If I don’t have a sense of what is needed, I’ll read a craft book, keeping my particular manuscript in mind as I read. For the novel, I read Manuscript Makeover by Elizabeth Lyons and took notes of what came to mind that my novel might need done. Then I placed those notes beside me as I read through the manuscript AND MARKED THE HELL OUT OF IT. The more cross outs, stars, arrows to the back page with a list of what is needed, the better.”

After reading all this good advice, I remembered that I myself am not completely without revision resources. One of my mentors once told me to put work away for a month, then to read the whole thing in one day as if I were reading someone else’s work. Also, Rick Moody visited my MFA program to give a lecture on revision. His lecture, I remember, was so exciting that I couldn’t wait to get out of there and revise something.  I didn’t have anything to revise at the time, but I still have the notes from the lecture. I plan to re-read the notes from his lecture, re-read this blog post and get crackin’.

Maybe E.S. Cameron is right; maybe a writer can get addicted to revision.

Revisions scare me.

Right now I’ve got a knot in my stomach because the manuscript for my novel is out to one of my writers’ groups. I gave it to them last month, and recently, two of the writers emailed to admit that they hadn’t yet read it. And I replied with something like: “Aw shucks, that’s fine, take your time.” But what I meant was: “I’m sort of hoping that all three of you have lost your copies to three separate freak manuscript flash fires, which will mean that we can’t have our meeting to discuss my work next month.”

Used with permission from Debbie Ridpath Ohi at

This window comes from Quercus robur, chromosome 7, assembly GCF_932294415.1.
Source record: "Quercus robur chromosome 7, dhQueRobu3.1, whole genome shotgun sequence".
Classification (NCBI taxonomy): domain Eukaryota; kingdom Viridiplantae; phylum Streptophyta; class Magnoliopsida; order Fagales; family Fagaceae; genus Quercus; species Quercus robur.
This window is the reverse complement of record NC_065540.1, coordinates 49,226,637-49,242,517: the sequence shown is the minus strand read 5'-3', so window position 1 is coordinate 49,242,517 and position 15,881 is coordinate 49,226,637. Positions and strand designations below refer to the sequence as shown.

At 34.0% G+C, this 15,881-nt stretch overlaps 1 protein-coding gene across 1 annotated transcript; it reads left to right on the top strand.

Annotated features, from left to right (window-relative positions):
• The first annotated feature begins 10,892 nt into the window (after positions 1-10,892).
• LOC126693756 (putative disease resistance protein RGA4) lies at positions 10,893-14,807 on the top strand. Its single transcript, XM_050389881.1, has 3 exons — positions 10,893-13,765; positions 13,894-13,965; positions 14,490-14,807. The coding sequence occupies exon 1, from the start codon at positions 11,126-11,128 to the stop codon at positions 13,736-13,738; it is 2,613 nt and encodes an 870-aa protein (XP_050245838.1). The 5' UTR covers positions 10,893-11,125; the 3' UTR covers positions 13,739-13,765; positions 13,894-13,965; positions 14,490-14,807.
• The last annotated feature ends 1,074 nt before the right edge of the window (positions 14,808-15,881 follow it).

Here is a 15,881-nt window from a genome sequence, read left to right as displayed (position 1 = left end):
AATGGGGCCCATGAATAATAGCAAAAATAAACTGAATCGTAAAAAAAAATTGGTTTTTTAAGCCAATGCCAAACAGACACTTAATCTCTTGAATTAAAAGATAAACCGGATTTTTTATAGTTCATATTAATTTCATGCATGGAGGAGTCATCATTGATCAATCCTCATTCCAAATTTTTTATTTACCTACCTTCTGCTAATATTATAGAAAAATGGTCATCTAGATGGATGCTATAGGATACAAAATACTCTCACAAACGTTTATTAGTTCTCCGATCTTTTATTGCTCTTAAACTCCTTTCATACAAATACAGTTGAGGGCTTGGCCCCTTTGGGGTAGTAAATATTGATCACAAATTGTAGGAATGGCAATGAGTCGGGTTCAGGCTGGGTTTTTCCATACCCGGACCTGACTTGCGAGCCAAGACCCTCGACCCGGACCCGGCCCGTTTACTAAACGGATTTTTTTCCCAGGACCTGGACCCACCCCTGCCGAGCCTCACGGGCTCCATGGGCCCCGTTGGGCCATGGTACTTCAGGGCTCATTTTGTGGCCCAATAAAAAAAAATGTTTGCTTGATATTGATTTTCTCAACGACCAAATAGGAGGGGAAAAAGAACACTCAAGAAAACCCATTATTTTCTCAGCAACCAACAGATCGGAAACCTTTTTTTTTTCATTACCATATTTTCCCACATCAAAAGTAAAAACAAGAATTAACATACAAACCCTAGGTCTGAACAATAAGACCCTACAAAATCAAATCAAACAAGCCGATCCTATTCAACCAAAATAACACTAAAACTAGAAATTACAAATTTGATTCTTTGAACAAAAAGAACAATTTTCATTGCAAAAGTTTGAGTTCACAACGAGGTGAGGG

I dread making revisions to this novel. I don’t know why. No, I do know why. I just hate to admit it, because it seems silly when I say it aloud blog about it. I dread revisions because I worked hard on this novel all last year and although I know it is still lacking, I’m afraid to ruin what’s already been written by meddling with it.

This has always been my fear about revisions; that I’ll work on something so much that I will destroy it.

I was introduced to this concept young; my father is a visual artist and he often gave classes to the kids in our community, both privately and through the local parks and recreation department. My brother and I ended up in a lot of these classes, partially to teach us art, but mostly to give my mom a morning off from us.

My dad used to tell his students that one of the biggest challenges in art is not the art itself, but knowing when a piece is done. You might create a lovely line drawing and ruin it with too much shading. You might get so into a painting that you mar it by concentrating too much on the details.  When you’re painting or drawing, each stroke is potentially fatal.*

Recently, I realized that I’ve been applying this visual art lesson to my writing. I’m afraid that I will overwrite, or over-edit my novel and ruin it. In fact, I’m always under-writing things for just this reason.

I know that this isn’t logical – working in Microsoft Word is not the same as working in charcoal. Still, I fear tampering with something so much that it’s no longer as good as the original idea.

Also, the idea of revising something as large as a novel scares me. How can I stand back and look at the shape of a story that’s nearly 300 pages long?

If you have any answers for that, let me know. Because as soon as my readers get back to me, I’ll have no choice. It will be time to revise.

*My father never said that exactly.  I doubt a class of seven year-olds would have responded well to “each stroke is potentially fatal.”

The elusive ending.

As my MFA program winds down, I’m seeing lots of members of my cohort (that’s MFA-speak for “my class”) writing Facebook statuses that look like this:

Joe Schmo has typed the last words.

Jane Doe sending her thesis out, OMG collapsing brb.

BobTodd just typed THE END.

I’m going to be honest. While I’m happy for my classmates and proud of their accomplishments, I’m jealous. The portion of my novel that is acting as my thesis is  complete, but I want to type THE END. And I thought the end was imminent (and not in a Harold Camping kind of way). Two weeks ago I wrote that I was beginning to write the end of the novel, and I was, but here’s the thing – the end of the novel just keeps getting further and further away.